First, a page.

Today, as a result of the Internet and online social networks, the velocity of information between people has become strikingly fast. One immediate impact of this is that gauging the quality of information is limited, because — well, there may only be 2 people in the world who know exactly what is truth. In fact, 1 person can create a trend which affects a billion people in a couple of minutes. By consuming information in this manner, it seems that sharing information is starting to become a cult trend, rather than actual communication meant to convey a point or serve a purpose. But can such trends die as fast as they started?
One trending form of information is concealment. Bitcoin seems to be a recent example of a disparity between what is real and what is a trend. Is the value of Bitcoin based on something real or a trend? Prior to Bitcoin, there was Tor, BitTorrent, etc. … all the way back to dial-up BBSs. To this day, none of these have prevented law enforcement from going after criminals, yet, they continue to be havens for citizens to attempt to conceal their actions.
Bitcoin is a computationally private and distributed cryptocurrency that enables concealment of information in a way which wasn’t previously possible. Bitcoin is not anonymous, it is not a generally accepted currency, and I think Bitcoin’s scalability is ultimately limited by government impositions (or the lack thereof) on network packets.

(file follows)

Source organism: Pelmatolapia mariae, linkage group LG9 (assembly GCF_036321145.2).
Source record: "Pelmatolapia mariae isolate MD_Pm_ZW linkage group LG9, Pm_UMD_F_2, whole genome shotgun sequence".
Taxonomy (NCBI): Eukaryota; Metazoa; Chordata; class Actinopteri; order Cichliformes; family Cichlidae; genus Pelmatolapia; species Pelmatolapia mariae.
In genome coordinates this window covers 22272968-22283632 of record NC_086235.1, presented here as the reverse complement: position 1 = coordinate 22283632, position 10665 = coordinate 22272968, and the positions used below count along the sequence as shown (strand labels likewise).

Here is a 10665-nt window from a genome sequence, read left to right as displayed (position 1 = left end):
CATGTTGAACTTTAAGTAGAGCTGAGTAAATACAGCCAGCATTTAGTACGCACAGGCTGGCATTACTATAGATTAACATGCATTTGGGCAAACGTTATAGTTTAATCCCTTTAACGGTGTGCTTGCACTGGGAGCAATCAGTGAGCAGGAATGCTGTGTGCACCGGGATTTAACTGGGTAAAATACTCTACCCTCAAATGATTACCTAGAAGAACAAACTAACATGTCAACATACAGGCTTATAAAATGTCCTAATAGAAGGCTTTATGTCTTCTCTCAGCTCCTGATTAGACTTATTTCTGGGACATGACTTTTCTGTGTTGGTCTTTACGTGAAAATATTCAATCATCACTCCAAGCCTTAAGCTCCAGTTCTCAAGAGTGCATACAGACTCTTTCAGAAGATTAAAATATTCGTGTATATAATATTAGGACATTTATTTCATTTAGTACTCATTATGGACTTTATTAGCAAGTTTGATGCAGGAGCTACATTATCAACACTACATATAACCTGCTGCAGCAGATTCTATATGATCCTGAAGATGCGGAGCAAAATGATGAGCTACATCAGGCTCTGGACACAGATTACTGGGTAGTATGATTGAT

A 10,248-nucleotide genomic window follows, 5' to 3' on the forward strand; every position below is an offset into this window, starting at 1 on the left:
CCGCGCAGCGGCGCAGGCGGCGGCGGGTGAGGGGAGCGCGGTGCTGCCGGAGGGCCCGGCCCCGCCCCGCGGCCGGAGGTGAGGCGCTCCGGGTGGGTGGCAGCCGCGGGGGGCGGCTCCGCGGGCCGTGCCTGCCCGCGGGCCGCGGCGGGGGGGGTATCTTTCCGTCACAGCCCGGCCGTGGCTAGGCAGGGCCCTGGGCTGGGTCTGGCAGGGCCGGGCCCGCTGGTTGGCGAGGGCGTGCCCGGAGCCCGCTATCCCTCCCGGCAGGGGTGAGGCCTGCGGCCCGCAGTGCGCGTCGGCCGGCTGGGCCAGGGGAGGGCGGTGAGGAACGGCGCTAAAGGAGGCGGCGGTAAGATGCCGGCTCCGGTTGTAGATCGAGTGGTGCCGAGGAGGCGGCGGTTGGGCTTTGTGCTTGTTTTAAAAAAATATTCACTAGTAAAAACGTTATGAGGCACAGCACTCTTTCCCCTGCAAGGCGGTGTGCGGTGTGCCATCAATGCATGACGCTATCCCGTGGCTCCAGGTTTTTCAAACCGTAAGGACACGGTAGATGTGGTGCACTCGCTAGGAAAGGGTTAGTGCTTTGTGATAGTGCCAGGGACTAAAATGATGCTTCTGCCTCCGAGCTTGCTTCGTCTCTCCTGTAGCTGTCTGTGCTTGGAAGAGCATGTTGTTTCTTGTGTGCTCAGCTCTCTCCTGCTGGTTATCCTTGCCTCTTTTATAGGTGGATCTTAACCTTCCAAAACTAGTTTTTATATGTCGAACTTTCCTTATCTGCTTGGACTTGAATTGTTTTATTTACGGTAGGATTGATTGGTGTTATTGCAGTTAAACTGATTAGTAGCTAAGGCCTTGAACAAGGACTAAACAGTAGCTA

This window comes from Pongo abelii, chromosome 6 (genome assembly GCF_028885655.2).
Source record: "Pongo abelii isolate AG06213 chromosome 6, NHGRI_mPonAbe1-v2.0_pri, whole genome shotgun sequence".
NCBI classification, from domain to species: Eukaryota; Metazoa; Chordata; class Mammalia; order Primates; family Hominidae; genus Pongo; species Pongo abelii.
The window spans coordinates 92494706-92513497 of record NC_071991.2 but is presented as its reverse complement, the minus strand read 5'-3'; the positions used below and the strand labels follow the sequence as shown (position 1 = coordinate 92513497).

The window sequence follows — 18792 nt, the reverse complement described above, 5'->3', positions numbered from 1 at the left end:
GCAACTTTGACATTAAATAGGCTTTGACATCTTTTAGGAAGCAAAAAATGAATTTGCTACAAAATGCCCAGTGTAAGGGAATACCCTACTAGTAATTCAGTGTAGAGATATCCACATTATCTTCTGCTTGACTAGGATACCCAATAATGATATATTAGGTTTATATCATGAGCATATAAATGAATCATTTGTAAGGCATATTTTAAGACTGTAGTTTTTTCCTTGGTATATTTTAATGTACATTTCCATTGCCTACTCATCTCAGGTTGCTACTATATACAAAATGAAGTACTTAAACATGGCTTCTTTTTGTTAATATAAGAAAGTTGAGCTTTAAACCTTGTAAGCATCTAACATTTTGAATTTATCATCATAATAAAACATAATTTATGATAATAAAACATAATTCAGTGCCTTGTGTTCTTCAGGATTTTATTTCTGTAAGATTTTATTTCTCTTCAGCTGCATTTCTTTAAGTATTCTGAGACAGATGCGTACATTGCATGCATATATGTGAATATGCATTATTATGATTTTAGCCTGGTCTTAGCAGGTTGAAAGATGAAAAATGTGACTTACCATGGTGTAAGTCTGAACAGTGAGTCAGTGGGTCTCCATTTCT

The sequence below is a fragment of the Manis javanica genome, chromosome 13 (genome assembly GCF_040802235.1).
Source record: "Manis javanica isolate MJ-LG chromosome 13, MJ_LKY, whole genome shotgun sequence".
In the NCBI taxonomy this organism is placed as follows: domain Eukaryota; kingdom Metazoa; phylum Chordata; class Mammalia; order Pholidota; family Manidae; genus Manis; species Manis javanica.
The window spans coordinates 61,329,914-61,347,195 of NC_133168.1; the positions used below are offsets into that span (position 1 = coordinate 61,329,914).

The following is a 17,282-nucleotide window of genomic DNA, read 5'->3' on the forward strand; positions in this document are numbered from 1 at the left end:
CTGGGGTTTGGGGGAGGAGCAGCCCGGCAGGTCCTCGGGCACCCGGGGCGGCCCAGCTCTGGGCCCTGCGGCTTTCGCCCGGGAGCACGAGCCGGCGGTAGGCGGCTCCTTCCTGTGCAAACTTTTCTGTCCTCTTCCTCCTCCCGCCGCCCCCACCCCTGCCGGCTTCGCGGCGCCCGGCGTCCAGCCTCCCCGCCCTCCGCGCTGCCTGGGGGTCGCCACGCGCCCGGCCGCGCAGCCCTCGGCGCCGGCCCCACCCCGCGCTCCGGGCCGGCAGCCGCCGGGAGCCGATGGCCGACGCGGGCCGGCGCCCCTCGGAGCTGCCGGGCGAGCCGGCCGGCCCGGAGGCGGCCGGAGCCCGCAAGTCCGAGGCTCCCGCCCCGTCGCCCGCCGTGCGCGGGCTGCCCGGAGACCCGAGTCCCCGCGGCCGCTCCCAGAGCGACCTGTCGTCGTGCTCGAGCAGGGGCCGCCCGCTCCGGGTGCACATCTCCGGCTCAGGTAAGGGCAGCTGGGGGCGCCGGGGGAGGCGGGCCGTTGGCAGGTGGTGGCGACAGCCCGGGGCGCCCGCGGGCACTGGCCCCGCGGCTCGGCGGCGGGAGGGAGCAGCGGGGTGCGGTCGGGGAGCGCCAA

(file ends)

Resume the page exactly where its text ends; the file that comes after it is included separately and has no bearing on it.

The strongest counter to Bitcoin’s scalability is that while Bitcoin itself maybe robust, it requires secure network connectivity, which as everyone has finally realized, is not robust. A majority of the Internet connections throughout the world are through cellular or wireless connections which, in almost all cases, are heavily regulated by governments and legally restricted by the wireless carriers. You can’t just connect your computer to your cell phone and download free movies and music — you probably won’t get past a GB until you’re throttled, and in about 3-6 months you could end up in court.
A cell phone company has it’s subscriber’s identities, can see what connections are used for, and will follow the law — a copyright holder can file subpoenas and federal and state regulations make them subject to the will of several governmental bodies.
Simply put, state control over major ISPs could immediately cripple Bitcoin. Regardless of it being “distributed” the fact that Bitcoin depends on a majority-voting and settlement system means that it will slow to a halt of too much latency is added to the network. Major ISPs only need to inject routes which triple latency and, at scale, Bitcoin transactions would trail the market in a way which would lead to arbitrage capable of pricking the perfect hype bubble which Bitcoin has created.
Let’s remember folks — the US Government funded, invented, and subsidized most of the infrastructure and technologies which Bitcoin depend on.
Maybe the rest of the world isn’t as eager to file lawsuits against citizens for copyrights. But when there is a system which threatens the stability of commerce and currency — most governments, unlike copyright holders, can act first and ask for forgiveness later.